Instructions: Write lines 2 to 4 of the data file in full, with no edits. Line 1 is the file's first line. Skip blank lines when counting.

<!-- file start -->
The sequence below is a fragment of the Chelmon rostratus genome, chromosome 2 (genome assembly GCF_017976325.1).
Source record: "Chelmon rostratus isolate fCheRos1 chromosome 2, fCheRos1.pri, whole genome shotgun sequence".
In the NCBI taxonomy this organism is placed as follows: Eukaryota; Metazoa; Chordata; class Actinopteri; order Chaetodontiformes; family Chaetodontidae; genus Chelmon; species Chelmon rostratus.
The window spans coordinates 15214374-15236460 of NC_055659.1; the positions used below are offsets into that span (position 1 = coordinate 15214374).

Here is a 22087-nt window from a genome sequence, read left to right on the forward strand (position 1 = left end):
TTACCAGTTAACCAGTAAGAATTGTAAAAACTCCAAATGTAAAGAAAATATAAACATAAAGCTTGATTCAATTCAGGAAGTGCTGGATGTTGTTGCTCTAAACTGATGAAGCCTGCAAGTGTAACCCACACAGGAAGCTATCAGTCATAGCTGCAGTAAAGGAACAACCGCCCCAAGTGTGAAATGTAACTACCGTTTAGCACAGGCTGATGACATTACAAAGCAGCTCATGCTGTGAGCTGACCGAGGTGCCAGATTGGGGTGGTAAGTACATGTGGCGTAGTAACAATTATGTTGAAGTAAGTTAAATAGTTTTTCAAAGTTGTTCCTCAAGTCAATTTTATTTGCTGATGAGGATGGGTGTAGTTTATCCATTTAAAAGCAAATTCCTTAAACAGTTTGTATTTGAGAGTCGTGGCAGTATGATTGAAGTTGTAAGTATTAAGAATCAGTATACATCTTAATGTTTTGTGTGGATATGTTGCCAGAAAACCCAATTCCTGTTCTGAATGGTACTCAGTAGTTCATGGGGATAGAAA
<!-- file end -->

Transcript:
Source record: "Chelmon rostratus isolate fCheRos1 chromosome 2, fCheRos1.pri, whole genome shotgun sequence".
In the NCBI taxonomy this organism is placed as follows: Eukaryota; Metazoa; Chordata; class Actinopteri; order Chaetodontiformes; family Chaetodontidae; genus Chelmon; species Chelmon rostratus.
The window spans coordinates 15214374-15236460 of NC_055659.1; the positions used below are offsets into that span (position 1 = coordinate 15214374).